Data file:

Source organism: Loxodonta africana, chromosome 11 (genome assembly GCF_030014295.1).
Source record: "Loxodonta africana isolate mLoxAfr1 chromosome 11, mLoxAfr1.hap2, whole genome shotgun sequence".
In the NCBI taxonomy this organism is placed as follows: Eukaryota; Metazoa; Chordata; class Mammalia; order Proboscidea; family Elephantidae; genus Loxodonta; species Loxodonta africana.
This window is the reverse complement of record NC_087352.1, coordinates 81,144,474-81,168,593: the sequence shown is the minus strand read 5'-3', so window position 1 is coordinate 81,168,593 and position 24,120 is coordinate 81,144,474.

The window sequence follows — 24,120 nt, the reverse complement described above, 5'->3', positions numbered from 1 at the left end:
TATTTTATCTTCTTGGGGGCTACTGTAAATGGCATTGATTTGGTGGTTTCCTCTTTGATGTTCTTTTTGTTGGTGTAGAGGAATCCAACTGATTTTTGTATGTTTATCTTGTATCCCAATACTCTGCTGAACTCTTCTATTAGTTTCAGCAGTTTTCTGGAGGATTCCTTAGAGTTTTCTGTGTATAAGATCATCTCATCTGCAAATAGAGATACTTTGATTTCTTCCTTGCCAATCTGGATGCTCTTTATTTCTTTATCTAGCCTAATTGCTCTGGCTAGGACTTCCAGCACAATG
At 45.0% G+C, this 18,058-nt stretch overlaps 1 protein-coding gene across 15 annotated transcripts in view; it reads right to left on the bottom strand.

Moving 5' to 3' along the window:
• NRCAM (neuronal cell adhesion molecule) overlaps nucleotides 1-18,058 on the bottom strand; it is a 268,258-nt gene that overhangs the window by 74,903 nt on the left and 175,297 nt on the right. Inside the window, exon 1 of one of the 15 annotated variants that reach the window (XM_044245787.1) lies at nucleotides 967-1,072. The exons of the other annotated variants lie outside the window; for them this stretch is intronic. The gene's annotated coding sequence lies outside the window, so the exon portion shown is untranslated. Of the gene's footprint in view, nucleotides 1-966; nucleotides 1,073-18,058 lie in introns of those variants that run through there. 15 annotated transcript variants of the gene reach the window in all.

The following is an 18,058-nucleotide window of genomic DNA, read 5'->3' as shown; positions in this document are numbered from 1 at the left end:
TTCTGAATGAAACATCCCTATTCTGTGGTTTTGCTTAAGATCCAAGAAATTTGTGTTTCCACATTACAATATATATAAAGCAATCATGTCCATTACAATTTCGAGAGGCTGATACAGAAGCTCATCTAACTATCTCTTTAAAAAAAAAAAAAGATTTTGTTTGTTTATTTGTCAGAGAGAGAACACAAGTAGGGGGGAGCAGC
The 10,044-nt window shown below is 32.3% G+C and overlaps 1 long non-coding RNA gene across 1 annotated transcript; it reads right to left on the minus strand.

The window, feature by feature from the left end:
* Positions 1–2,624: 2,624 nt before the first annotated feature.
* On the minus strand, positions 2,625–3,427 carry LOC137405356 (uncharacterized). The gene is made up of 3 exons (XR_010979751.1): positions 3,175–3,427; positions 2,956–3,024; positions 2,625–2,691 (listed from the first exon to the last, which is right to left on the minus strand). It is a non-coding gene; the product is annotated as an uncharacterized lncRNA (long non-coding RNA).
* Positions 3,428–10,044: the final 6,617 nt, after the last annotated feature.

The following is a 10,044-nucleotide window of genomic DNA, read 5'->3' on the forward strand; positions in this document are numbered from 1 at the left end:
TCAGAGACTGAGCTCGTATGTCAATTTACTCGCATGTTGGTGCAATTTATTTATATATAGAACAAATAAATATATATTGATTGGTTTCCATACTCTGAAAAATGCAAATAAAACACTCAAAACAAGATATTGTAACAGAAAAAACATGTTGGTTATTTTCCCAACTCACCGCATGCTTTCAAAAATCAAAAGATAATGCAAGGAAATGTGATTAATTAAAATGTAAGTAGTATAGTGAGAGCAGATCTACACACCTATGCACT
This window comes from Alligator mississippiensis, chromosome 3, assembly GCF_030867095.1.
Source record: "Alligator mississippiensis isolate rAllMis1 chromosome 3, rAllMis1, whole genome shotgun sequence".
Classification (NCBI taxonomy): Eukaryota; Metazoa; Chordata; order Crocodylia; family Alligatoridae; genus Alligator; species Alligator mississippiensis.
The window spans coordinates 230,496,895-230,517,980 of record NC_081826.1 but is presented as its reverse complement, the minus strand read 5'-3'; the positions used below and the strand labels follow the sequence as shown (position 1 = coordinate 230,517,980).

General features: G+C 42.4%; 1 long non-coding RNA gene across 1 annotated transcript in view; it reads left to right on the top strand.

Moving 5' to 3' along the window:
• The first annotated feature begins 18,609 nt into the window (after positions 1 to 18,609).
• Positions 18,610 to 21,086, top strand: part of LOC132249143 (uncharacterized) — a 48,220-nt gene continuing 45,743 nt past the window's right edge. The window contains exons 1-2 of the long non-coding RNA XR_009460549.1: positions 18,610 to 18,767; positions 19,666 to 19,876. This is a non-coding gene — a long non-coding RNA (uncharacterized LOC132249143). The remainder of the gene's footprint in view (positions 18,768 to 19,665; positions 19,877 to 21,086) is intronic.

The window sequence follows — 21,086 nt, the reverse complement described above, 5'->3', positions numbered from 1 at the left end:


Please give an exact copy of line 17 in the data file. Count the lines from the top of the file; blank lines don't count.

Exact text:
The following is a 10,044-nucleotide window of genomic DNA, read 5'->3' on the forward strand; positions in this document are numbered from 1 at the left end: